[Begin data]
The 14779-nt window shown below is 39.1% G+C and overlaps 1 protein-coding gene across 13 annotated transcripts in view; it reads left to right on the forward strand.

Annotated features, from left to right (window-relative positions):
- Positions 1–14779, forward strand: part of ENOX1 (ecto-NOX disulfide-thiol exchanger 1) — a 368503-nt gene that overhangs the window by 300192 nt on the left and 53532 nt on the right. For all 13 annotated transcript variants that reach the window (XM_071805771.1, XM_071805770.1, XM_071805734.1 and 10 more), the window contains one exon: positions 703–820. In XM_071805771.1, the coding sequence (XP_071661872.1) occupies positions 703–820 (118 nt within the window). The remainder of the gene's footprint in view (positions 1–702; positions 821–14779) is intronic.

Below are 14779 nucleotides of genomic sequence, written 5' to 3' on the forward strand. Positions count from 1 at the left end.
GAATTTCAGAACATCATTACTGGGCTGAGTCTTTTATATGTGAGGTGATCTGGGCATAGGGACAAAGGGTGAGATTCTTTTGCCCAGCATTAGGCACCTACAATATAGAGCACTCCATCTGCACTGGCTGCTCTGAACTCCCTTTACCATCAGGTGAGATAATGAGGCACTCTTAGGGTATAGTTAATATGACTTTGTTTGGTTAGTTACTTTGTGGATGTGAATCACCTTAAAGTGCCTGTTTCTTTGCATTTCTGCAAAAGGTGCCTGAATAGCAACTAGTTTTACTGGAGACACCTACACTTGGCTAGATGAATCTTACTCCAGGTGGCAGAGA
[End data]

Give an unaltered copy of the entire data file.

The 14779-nt window shown below is 39.1% G+C and overlaps 1 protein-coding gene across 13 annotated transcripts in view; it reads left to right on the forward strand.

Annotated features, from left to right (window-relative positions):
- Positions 1–14779, forward strand: part of ENOX1 (ecto-NOX disulfide-thiol exchanger 1) — a 368503-nt gene that overhangs the window by 300192 nt on the left and 53532 nt on the right. For all 13 annotated transcript variants that reach the window (XM_071805771.1, XM_071805770.1, XM_071805734.1 and 10 more), the window contains one exon: positions 703–820. In XM_071805771.1, the coding sequence (XP_071661872.1) occupies positions 703–820 (118 nt within the window). The remainder of the gene's footprint in view (positions 1–702; positions 821–14779) is intronic.

Below are 14779 nucleotides of genomic sequence, written 5' to 3' on the forward strand. Positions count from 1 at the left end.
GAATTTCAGAACATCATTACTGGGCTGAGTCTTTTATATGTGAGGTGATCTGGGCATAGGGACAAAGGGTGAGATTCTTTTGCCCAGCATTAGGCACCTACAATATAGAGCACTCCATCTGCACTGGCTGCTCTGAACTCCCTTTACCATCAGGTGAGATAATGAGGCACTCTTAGGGTATAGTTAATATGACTTTGTTTGGTTAGTTACTTTGTGGATGTGAATCACCTTAAAGTGCCTGTTTCTTTGCATTTCTGCAAAAGGTGCCTGAATAGCAACTAGTTTTACTGGAGACACCTACACTTGGCTAGATGAATCTTACTCCAGGTGGCAGAGA